When your Walt Disney World trip planning starts, one of your first decisions may be to choose between staying at one of the Disney World On Site Resort Hotels or an off site hotel. We’ll take a look at the pros and cons to both the on-site and off-site options, some things to think about to help you make your decision, as well as our personal opinion and experiences.
Note that there are several hotels on Disney World property that are not actually owned and operated by Disney. For this discussion, an on-site Disney World hotel is one that is owned and operated by Disney. Everything else is considered an off-site hotel.
For most, the primary factor in deciding between an off-site hotel and on-site Disney World hotels is likely the cost. Disney World’s Resort Hotels are generally more expensive for similar accommodations, or smaller for the same price. Whether or not that extra expense is worth it for you and your family can only be decided by you. However, when strictly comparing costs, be sure to take all the factors into account.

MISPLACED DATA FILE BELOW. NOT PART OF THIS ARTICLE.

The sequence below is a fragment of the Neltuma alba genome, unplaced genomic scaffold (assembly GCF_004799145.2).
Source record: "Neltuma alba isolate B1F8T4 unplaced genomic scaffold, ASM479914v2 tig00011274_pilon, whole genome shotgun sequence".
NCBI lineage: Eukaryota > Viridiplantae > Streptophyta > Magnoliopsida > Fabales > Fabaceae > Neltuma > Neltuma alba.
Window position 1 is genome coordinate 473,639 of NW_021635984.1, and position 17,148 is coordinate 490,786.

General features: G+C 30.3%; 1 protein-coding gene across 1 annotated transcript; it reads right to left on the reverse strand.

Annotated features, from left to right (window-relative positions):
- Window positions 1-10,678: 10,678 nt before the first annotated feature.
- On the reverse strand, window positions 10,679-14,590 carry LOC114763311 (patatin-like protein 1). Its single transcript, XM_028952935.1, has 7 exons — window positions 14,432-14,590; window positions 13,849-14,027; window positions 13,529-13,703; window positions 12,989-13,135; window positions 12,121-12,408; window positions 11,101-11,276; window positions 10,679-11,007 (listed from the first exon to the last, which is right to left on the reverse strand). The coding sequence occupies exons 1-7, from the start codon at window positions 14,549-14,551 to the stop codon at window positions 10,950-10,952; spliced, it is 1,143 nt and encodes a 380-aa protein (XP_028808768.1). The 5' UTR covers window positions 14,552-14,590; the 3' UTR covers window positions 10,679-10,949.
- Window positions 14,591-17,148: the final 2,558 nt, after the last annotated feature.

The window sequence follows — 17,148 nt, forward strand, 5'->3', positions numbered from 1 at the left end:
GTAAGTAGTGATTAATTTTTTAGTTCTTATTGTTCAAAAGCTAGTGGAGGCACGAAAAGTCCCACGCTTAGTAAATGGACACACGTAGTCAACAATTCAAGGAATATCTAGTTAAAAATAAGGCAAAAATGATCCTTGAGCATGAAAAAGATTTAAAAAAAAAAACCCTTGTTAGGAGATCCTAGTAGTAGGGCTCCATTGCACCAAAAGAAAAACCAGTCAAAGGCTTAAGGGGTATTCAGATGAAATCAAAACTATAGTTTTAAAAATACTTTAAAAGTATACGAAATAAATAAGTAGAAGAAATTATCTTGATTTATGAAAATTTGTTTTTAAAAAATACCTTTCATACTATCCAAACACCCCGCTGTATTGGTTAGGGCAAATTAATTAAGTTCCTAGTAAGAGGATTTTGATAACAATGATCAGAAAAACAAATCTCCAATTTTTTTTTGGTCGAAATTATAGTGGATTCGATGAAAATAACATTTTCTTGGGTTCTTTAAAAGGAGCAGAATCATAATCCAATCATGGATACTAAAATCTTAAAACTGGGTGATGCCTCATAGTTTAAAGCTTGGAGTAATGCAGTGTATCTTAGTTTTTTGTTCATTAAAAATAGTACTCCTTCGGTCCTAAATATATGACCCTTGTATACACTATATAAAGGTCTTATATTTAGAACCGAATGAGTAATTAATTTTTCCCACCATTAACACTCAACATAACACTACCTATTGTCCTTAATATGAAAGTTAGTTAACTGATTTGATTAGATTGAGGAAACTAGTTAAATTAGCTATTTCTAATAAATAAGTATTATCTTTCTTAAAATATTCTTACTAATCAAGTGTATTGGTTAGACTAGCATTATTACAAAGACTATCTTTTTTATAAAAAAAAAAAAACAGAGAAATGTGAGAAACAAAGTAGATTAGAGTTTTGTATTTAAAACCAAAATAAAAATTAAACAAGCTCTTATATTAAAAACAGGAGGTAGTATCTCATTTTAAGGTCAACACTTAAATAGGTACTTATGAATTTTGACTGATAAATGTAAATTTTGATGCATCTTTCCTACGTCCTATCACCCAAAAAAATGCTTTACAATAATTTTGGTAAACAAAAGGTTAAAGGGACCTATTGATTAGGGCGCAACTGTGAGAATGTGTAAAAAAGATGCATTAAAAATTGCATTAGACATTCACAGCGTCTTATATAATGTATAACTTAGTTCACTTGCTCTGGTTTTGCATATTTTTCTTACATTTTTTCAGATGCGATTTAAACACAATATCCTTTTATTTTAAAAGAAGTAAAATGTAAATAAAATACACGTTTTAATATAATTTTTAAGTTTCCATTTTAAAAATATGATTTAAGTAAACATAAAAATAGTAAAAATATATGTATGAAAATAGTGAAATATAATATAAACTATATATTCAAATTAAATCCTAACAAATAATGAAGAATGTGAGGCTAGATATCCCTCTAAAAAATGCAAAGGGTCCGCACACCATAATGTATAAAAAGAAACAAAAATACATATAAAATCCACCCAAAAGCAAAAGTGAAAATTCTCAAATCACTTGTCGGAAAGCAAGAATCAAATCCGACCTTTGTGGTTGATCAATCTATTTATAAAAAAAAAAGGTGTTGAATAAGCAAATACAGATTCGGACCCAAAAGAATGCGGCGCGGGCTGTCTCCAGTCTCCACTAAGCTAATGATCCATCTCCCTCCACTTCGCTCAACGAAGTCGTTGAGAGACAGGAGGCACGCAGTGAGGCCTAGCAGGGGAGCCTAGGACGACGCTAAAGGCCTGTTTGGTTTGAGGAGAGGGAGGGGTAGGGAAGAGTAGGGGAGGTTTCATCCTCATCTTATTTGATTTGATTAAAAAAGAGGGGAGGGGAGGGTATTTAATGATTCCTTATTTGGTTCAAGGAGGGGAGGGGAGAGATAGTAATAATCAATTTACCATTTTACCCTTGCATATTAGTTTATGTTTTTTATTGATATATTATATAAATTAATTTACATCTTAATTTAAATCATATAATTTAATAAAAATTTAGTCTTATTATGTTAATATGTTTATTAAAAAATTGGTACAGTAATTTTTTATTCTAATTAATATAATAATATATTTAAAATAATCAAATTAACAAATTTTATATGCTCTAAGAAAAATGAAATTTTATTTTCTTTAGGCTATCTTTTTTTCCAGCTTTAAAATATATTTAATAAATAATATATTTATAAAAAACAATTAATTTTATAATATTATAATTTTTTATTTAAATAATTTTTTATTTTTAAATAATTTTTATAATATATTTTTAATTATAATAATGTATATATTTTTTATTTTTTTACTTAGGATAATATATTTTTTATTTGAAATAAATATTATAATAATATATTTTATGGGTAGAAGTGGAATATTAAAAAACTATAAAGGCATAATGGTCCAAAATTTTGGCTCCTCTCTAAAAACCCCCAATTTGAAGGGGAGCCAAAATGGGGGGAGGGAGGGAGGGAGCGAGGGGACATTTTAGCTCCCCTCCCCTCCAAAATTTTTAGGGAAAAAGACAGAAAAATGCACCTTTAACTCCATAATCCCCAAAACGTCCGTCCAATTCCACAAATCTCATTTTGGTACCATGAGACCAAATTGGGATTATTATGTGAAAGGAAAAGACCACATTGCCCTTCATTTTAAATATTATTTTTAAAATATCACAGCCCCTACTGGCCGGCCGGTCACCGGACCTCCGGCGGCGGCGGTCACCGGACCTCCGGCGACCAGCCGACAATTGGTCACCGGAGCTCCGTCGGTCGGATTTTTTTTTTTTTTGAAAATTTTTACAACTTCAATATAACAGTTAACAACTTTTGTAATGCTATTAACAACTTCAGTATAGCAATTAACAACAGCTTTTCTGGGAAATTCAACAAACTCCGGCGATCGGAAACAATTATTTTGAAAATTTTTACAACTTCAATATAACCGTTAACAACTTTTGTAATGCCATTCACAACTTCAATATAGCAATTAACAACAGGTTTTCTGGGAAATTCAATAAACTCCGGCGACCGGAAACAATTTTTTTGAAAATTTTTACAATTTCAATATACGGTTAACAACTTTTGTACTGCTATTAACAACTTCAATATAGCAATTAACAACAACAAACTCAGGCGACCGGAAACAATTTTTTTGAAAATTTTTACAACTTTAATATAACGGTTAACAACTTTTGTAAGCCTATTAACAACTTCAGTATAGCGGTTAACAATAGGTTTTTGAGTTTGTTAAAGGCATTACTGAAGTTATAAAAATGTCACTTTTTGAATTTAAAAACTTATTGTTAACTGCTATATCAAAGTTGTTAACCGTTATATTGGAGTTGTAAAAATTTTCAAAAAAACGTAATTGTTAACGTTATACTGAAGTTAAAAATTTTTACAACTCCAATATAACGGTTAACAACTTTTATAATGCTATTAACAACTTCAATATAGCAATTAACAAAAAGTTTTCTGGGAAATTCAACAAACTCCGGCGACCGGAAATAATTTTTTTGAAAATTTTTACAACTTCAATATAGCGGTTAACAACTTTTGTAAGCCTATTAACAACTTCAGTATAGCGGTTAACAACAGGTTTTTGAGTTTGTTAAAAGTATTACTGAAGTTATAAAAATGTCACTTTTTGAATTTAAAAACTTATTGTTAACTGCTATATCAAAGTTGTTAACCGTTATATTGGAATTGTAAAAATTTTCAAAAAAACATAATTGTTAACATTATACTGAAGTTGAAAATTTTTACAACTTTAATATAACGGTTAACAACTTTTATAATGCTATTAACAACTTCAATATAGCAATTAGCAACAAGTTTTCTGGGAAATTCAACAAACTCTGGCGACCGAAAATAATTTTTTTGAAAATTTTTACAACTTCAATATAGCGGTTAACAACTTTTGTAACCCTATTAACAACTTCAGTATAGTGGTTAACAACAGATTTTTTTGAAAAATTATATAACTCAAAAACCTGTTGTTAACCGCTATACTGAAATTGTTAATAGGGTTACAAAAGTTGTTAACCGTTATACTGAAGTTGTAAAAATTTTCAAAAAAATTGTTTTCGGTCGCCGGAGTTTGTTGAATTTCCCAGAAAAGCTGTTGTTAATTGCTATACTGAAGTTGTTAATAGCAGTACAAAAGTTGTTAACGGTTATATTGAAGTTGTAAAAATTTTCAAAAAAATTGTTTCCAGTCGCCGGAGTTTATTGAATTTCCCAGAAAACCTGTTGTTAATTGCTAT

Transportation, including transport between the Orlando Airport and your Disney Resort, as well as between your resort and the Disney Theme Parks, Disney Water Parks, and Downtown Disney are all included when staying on-site at Walt Disney World. (The free shuttle service from the Orlando International Airport to your Disney World Resort is called Disney’s Magical Express.) Note that some off site resorts offer an airport shuttle service as well but may or may not be included. Many off-site resorts offer shuttle service to the Orlando area parks, but may or may not be free. A typical rate would be $4 per person per trip so this could rack up depending on the number of people and if you want to take breaks back at your hotel.